Cora is in the final year of his contract with Boston, so if things go awry this could be more a case of letting him walk at the end of the season rather than terminating him. For our purposes, though, it's close enough. Boston's problem is owner John Henry's lack of interest in fielding a playoff-worthy roster, but as we know blame for the failures of ownership and the front office often accrue to the manager. It's possible the Red Sox are headed for a third straight last-place finish in the AL East, and Cora may not survive such a thing. 

Pedro Grifol, White Sox

Grifol's first season on the South Side occasioned 101 losses and rumors of clubhouse dysfunction. Now leaning into a rebuild under new GM Chris Getz, the Sox will almost certainly be terrible in 2024. Even though the Sox are almost certainly bound for last place in baseball's weakest division, Grifol's status may hinge on improved vibes and whether he can oversee improved performances from some of the team's remaining veterans leading up to the trade deadline. 

A.J. Hinch, Tigers

Hinch is now in his fourth full season as Detroit's manager, and he's still seeking his first winning season. To be fair, that's in line with expectations given the rosters the Tigers have trotted out in recent years. Even so, Hinch was hired before president of baseball operations Scott White was, and when a manager isn't the hand-picked choice of the team's baseball-ops leader it's always a situation worth monitoring. Hinch doesn't necessarily need to oversee a surprise playoff run to keep his job, but improvement and perhaps a winning season may be required of him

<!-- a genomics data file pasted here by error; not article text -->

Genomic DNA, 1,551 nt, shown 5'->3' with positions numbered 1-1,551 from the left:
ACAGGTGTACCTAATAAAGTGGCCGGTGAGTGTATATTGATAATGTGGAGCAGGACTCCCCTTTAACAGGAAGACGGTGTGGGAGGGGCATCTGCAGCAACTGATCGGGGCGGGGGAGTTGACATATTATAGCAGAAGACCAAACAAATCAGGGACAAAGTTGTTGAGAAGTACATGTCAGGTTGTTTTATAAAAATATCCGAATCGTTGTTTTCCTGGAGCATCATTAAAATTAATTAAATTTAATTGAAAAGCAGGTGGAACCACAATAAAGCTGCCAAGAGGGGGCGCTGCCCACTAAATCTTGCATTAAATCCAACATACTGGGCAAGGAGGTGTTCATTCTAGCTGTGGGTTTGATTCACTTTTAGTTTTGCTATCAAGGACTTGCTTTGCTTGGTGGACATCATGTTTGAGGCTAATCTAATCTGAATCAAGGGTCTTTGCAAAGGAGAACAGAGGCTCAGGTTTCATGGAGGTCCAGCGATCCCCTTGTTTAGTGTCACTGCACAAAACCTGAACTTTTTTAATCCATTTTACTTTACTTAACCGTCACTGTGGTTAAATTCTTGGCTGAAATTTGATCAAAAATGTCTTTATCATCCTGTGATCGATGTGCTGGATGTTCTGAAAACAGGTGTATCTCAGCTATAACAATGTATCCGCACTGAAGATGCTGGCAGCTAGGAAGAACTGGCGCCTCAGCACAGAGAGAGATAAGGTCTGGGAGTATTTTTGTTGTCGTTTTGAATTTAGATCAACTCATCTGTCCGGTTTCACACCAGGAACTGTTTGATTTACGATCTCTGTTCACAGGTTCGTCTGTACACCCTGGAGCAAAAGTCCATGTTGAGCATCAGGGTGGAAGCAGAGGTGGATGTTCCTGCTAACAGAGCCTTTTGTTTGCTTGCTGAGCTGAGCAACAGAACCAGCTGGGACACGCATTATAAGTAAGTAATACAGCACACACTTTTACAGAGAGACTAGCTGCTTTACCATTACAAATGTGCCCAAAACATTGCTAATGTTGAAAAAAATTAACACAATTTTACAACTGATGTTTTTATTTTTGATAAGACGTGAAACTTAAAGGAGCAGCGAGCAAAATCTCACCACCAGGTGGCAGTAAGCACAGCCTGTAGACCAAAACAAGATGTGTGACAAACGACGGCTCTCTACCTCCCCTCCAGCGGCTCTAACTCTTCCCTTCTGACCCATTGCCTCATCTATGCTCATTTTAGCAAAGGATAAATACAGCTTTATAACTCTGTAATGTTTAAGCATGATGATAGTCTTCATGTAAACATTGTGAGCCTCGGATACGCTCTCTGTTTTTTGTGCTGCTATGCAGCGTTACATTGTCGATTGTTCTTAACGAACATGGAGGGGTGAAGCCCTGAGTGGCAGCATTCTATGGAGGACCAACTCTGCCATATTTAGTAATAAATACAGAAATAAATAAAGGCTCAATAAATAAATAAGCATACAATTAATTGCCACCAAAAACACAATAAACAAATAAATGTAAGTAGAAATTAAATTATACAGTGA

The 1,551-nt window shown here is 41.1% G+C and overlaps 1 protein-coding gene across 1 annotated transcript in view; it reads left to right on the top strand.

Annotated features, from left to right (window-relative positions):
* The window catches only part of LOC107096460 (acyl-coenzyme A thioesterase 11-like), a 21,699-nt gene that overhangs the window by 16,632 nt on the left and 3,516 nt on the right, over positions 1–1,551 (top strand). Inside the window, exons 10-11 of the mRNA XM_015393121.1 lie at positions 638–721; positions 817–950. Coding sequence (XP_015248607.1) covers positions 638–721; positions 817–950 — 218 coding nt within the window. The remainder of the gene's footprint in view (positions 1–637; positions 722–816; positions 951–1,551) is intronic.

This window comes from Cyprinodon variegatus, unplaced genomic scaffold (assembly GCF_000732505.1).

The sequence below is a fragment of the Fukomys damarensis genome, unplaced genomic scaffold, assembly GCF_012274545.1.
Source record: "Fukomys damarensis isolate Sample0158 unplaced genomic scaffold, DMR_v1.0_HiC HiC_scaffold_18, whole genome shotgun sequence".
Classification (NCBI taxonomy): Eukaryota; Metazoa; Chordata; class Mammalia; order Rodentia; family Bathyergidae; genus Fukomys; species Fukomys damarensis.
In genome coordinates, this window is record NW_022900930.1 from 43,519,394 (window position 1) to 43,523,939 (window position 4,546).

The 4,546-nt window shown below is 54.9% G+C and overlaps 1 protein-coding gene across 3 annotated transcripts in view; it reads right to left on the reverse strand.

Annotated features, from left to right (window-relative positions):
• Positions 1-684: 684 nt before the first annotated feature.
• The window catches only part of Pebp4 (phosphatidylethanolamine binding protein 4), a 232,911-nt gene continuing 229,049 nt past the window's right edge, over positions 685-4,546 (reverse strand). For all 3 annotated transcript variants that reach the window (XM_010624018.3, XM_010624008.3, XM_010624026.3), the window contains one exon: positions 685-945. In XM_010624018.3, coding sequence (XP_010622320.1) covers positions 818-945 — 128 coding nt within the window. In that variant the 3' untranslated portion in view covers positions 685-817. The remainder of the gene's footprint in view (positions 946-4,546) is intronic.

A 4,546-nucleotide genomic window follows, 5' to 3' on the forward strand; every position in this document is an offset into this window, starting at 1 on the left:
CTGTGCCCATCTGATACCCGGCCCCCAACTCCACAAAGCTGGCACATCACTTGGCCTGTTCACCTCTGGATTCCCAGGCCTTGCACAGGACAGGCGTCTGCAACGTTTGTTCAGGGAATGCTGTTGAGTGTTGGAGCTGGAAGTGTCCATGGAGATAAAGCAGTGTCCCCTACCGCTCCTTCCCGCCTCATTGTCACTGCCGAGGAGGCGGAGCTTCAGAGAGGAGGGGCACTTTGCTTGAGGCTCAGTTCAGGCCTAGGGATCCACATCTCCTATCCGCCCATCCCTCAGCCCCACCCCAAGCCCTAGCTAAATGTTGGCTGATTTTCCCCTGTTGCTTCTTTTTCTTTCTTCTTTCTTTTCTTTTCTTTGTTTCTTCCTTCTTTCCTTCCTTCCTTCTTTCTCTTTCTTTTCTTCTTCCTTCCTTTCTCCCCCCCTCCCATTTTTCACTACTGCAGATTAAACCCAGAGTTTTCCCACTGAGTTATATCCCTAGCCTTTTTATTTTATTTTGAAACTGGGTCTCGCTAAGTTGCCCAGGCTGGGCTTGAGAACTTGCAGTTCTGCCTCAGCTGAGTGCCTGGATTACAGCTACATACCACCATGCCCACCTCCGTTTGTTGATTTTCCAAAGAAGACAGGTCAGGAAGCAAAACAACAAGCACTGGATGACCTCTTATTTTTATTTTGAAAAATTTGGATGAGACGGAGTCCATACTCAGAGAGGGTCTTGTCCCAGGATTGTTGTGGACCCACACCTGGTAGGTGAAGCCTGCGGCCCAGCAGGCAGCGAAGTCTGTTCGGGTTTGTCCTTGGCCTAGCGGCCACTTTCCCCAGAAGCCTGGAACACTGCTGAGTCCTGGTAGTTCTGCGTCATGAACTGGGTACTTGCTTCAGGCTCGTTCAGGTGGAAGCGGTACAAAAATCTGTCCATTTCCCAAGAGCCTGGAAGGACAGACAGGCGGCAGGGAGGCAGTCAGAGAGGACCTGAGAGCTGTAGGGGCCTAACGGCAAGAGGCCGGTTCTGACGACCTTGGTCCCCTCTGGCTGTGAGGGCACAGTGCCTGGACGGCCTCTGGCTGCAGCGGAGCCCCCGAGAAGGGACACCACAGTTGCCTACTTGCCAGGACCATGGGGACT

Mark Kotsay, A's

Obviously, you can't blame Kotsay for the rank and cynical efforts at sabotage by John Fisher, the sport's worst owner (and a competitive category, that one). Still, we can't entirely skate around the fact that the A's under Kotsay have won just a bit more than 33% of his games. Framed another way, Kotsay, even though he's managed barely more than two seasons, is already one of just 49 big-league managers to be 100 or more games under .500. To repeat, the strip-mined roster is to blame for all of this, but managers are typically the first scapegoat in line.  

Dave Martinez, Nationals

Martinez has a ring as Nats manager, but that feels like a very long time ago. Since then, Martinez and the Nats have endured four straight losing seasons. They "improved" to 71-91 last season from the depths of their 107-loss campaign in 2022. However, this year's club projects to be one of the worst in baseball. If that indeed comes to pass, then Martinez could be in danger.